Pressure Indicating UI

Dave Wasmer
Dave WasmerTuesday, December 19, 2017
Three pressure gauges

“What feature should we build next?”

It’s a common question from product owners, and it’s not always easy to answer. The feature backlog is a mile long — which one will give you the most bang for the buck? Which one do customers want the most?

There’s many ways to measure customer demand for a planned feature: user surveys, public voting, support feedback, social media. But all these approaches have a common shortcoming: they rely on users telling you what they want, rather than showing.

And the cardinal rule of user feedback:

“Everybody lies.”

Stated vs. revealed preferences

It’s tempting to rely on tools like surveys to gauge customer interest. It’s simple, direct, and obvious: just ask them what they want.

But users aren’t always consciously aware of what they want or able to clearly articulate what that is. As the apocryphal Henry Ford supposedly said:

“If I asked people what they wanted, they would have said a faster horse.”

Economists refer to this phenomenon as “stated vs. revealed preferences”. It’s the idea that captures contradictory behavior, like when someone says they want to lose a few pounds, but goes back for a second helping of dessert. Their stated preference (to lose weight) is contradicted by their true, revealed preference (to eat dessert).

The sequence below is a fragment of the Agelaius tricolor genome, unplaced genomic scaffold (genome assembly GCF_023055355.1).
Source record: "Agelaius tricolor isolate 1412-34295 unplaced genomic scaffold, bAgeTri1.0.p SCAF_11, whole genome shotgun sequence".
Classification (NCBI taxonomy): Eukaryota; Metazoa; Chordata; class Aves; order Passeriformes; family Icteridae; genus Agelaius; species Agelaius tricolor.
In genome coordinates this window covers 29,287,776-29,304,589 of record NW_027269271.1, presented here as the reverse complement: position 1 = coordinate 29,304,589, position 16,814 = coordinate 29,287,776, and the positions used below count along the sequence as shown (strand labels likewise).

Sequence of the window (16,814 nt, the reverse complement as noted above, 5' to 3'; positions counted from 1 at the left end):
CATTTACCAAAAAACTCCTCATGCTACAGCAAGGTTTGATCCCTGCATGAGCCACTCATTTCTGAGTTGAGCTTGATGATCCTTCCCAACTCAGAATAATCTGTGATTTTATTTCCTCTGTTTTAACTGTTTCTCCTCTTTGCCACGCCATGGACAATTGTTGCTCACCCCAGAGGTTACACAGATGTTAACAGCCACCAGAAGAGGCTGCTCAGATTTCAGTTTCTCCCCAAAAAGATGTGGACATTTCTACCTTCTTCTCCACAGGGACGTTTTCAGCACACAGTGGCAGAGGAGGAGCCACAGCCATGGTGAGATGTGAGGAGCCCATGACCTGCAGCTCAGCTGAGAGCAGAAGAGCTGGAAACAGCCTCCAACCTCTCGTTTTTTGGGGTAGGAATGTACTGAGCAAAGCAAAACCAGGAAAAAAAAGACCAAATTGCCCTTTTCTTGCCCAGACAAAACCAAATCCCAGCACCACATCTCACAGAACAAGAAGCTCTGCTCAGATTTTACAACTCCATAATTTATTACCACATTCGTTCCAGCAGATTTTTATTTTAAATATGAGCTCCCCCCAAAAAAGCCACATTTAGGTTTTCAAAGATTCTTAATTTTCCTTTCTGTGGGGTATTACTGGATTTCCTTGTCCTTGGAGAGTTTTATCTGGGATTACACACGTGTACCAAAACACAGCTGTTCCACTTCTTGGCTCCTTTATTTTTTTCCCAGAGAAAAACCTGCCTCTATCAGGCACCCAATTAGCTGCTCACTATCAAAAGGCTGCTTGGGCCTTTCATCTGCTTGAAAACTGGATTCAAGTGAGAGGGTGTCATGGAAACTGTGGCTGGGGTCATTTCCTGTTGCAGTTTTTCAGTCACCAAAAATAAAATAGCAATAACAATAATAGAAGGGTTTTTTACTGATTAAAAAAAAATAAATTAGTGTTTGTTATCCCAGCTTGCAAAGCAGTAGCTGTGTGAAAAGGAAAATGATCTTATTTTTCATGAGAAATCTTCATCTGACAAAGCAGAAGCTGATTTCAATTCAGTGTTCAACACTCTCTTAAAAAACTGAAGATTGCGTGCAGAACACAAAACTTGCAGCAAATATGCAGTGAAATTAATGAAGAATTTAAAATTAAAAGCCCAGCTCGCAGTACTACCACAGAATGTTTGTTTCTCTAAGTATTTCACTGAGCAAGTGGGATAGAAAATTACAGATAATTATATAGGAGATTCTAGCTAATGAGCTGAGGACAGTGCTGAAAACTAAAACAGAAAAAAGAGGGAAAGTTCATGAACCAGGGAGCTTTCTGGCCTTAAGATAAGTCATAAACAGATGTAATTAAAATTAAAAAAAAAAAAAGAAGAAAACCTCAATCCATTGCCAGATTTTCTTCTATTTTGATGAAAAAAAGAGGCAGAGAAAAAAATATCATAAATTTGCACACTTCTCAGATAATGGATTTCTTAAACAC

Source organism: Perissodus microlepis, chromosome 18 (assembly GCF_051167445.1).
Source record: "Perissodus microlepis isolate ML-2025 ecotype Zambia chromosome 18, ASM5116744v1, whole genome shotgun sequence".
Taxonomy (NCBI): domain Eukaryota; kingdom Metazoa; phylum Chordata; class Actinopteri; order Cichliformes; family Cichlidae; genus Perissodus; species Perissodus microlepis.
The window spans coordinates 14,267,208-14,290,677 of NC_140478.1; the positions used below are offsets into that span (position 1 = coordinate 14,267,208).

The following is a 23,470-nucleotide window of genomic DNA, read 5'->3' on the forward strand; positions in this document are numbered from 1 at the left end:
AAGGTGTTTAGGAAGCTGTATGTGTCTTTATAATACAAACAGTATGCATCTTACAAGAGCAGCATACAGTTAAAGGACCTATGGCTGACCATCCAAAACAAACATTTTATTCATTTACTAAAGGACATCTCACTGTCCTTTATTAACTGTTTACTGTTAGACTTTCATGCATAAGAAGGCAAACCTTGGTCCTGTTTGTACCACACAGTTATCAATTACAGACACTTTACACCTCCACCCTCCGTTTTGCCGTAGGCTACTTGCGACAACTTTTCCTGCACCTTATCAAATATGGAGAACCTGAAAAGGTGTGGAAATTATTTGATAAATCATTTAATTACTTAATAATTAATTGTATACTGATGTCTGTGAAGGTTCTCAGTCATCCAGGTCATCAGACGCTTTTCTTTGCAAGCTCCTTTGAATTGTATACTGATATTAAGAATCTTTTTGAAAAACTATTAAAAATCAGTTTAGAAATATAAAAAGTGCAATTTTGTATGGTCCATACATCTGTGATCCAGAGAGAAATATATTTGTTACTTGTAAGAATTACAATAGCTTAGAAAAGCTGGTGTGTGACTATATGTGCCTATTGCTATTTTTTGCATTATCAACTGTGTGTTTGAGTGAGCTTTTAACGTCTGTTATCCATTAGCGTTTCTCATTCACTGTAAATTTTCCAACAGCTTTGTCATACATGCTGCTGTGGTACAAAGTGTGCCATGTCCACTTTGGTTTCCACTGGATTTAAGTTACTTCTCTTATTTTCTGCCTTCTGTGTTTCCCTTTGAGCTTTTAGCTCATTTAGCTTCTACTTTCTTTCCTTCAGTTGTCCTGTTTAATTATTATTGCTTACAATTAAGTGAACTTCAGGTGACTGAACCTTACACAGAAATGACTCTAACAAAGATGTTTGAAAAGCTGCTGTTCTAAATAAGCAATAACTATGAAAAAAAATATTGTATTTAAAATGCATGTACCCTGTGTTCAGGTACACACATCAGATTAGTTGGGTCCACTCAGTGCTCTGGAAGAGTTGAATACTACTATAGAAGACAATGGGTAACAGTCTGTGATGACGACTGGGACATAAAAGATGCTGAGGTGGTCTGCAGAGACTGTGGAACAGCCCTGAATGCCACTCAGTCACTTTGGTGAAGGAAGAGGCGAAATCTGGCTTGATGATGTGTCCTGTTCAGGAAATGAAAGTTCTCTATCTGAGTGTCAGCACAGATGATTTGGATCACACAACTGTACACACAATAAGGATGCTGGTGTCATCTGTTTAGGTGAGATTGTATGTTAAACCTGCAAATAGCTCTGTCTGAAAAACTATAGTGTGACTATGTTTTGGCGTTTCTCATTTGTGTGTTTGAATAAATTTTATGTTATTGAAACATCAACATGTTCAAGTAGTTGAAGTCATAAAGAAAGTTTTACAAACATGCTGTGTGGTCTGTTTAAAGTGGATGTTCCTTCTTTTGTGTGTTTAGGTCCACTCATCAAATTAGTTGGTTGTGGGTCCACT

Capture revealed preferences with “pressure indicators”

So revealed preferences help show us the customer’s true intent, but how do we figure out what that is? Since we can’t simply ask, we need to be creative.
Let’s say you are building a CRM SaaS product that helps salespeople track leads and close opportunities. You’ve heard some requests from customers to include an in-app dialer that lets salespeople place phone calls directly from the app. How can we know if these requests are stated or true preferences?

Use pressure indicating UI.

What is a pressure indicator? It’s a UI element that helps capture user preference by allowing users to reveal it with intentional action. The simplest example might be something like this:

User profile card

The key is what happens when the user clicks on the “Call Frank” button: we fire off an analytics tracking event, and show a modal like this:

Model informing user about error

Note that we didn’t build the full, complex feature of an in-app dialer. All we did here is add a button and a modal — a trivial effort by comparison.

The goal here is to sort out whether the in-app dialer is a feature that users actually want vs. what they think they want. By providing an avenue for users to express intent through their actions rather than their words, we can be far more confident that the results reflect reality.

Why are these called “pressure indicators”? Because the level of activity you see on something like the “Call Frank” button gives you a sense of the force of user preference behind it. If you add that button and are overwhelmed with users attempting to use it, it’s a strong indicator that lots of users are bumping into that particular boundary of your product’s feature set.